[erlang-questions] UDP client/server performance

Ronny Meeus <>
Sat Aug 18 21:45:03 CEST 2012


Thanks for taking the time to run the examples.
I have run the tests also on a different machine and there is see also
better results so it looks like there is an issue with the beam
running on the first machine. Maybe it is compiled with different
options ...
Anyhow, I will continue the development of my application based on
Erlang since I like the mechanisms it offers (threading, messaging,
error handling etc) a lot. I initially wrote the mail because of the
huge difference in performance I saw.


On Sat, Aug 18, 2012 at 3:52 PM, Dmitry Kolesnikov
<> wrote:
> Hello,
> I would slightly disagree with your evaluation approach on UDP performance. It is obvious that Erlang code is slower to compare with C code. Therefore, any single threaded benchmark would always show a highest performance of C code. You have to push it in multi client env... I've re run you test cases and got a bit different results with vanilla gen_udp.
> So, the lowest latency of inter packet arrival time on Erlang is about 16-17 usec. This is the time used by underlying SW stack to process packet and deliver it to application process. I did not managed to get any lower latency on my hw (Mac Lion Server).
> Async case: pure C solution handled about 341K packet/sec, erlang server runs 256K packet/sec. One of the biggest problem for async is high packet drop rate in both C & Erlang cases.
> Sync case: pure C solution handled about 160K packet/sec, erlang server runs 45-50K packet/sec.
> Regards, Dmitry
> On Aug 15, 2012, at 5:03 PM, Michael Santos wrote:
>> On Wed, Aug 15, 2012 at 09:59:22AM +0200, Ronny Meeus wrote:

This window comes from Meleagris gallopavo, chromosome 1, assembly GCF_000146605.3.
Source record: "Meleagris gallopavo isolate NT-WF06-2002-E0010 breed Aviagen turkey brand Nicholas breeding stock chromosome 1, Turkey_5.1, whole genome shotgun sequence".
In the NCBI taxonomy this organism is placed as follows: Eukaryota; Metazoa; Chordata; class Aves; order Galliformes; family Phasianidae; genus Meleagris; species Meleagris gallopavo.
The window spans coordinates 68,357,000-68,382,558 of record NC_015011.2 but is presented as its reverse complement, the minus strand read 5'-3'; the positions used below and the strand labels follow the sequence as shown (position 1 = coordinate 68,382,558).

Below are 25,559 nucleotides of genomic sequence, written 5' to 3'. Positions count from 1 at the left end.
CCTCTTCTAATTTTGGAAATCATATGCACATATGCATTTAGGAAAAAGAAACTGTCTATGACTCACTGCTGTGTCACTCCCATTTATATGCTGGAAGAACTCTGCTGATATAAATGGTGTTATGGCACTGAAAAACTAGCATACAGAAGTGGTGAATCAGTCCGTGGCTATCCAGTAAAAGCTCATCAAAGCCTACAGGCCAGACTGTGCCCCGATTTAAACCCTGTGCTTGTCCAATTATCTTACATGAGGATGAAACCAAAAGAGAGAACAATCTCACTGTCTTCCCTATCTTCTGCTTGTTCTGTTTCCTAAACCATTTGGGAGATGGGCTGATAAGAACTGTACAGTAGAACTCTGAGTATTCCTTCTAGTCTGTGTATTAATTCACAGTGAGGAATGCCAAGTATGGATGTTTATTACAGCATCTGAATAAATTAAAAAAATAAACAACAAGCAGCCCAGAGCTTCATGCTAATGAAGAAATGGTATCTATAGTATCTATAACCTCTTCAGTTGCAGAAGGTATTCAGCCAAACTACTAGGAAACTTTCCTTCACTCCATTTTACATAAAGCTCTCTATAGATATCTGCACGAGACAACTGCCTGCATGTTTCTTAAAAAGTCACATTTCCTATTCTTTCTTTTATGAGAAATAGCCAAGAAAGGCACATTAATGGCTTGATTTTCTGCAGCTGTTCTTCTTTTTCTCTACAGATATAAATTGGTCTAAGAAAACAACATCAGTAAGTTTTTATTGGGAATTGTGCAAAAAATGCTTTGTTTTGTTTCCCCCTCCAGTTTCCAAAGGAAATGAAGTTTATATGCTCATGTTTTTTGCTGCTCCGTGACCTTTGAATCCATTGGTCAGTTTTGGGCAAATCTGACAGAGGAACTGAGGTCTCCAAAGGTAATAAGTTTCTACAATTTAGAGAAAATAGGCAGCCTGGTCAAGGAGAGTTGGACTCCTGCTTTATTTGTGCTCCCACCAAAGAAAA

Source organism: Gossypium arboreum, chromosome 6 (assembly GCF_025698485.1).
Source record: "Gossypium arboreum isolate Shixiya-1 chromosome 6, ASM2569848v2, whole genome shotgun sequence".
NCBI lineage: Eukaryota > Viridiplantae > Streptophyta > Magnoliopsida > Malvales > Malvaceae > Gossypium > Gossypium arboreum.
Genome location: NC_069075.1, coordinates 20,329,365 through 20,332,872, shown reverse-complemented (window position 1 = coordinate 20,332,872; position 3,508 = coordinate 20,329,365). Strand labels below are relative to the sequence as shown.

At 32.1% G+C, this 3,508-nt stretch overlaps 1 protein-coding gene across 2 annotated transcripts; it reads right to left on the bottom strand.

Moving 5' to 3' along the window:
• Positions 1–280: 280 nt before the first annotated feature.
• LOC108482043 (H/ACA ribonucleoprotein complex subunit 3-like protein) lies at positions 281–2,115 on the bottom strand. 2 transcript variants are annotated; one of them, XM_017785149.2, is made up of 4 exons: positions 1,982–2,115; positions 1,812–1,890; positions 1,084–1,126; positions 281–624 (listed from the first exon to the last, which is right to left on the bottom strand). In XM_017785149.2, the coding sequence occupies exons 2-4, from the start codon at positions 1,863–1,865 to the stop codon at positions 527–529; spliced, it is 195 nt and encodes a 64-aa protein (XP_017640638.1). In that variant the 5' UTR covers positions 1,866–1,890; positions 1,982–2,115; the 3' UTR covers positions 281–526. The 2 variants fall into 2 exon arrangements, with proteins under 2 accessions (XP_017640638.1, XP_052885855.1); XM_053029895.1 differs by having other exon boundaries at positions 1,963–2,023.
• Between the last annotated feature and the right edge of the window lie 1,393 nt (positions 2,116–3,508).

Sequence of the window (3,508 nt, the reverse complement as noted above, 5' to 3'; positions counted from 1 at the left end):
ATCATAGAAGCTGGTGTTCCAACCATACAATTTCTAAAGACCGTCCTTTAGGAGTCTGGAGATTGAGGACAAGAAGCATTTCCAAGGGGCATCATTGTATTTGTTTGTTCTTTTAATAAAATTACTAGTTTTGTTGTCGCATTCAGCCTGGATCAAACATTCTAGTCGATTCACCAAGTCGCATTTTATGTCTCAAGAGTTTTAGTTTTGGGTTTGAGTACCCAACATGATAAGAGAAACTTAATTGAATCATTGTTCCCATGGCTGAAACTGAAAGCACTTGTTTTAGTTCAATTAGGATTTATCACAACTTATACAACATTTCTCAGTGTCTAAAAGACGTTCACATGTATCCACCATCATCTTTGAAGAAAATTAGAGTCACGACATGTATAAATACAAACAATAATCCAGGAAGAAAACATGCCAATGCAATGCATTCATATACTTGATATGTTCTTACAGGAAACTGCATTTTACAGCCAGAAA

>>> On Wed, Aug 15, 2012 at 2:53 AM, Michael Santos
>>> <> wrote:
>>>> On Tue, Aug 14, 2012 at 10:10:57PM +0200, Ronny Meeus wrote:
>>>>> Hello
>>>>> thanks for the info.
>>>>> I'm currently playing with the procket and it is working well.
>>>>> I have 2 questions:
>>>>> - I need to run the erl as root (or use sudo to start it) or I get:
>>>>> 2> {ok, FD} = procket:open(53, [{protocol, udp},{type, dgram},{family, inet}]).
>>>>> ** exception error: no match of right hand side value {error,eperm}
>>>> Make priv/procket setuid or allow your user to call priv/procket using
>>>> sudo.
>>> I tried all options mentioned in your readme already before but non of
>>> them seem to work on Ubuntu. I think there is an issue with the sudo
>>> stuff on this distribution since no matter what I do, it always ask
>>> for a password when the procket command is executed.
>>> Now I succeeded by explicitly specifying the name of the program to use:
>>> procket:open(53, [{progname,"/usr/local/bin/procket"},{protocol,
>>> udp},{type,dgram}]).
>> procket uses priv/procket as the default path. Sorry, README should be
>> clearer.
>>>>> - How do I use recvfrom/4 in the server? If I call recvfrom/4 when
>>>>> there is no message present in the socket, it returns an error since
>>>>> the socket is put in async mode.
>>>> Yes, the socket has to be non-blocking or it will block the scheduler.
>>>>> Does this mean that the socket needs
>>>>> to be polled by the Erlang process or is it possible to get a
>>>>> notification (msg) when there is data present in the socket so that
>>>>> the recvfrom/4 can be called at that moment?
>>>> You could plug the fd back into gen_udp:open(Port, [{fd, FD}]) ;)
>>>> For a UDP socket, I can't think of any options other than the ones
>>>> you've mentioned: either spin on EAGAIN or use another NIF to notify you
>>>> when the socket is ready. There are a few ports to libev and libuv around.
>>> OK I will look around.
>>> Thanks.
>>> Yesterday I did a quick test and created an application that once it
>>> receives a message, it starts to send this back in a loop.
>>> It looks like it is able to send almost 200Kpkts/sec on a low end PC
>>> while the gen_udp solution only was able to send something like
>>> 10Kpks/sec on a much more powerful PC. So it looks promising ...
>> That's cool! But remember, the C and the Erlang examples you posted are
>> doing different things. The C code is single tasking. It doesn't do any
>> error handling either. The Erlang code is multitasking, switching
>> between processes, monitoring processes for failure, ....
>> If you run C NIF code in a tight loop, you'll get something closer to
>> the single tasking C code at the expense of concurrency. Maybe that is
>> fine for your needs though. Anyway, good luck in hitting your numbers!
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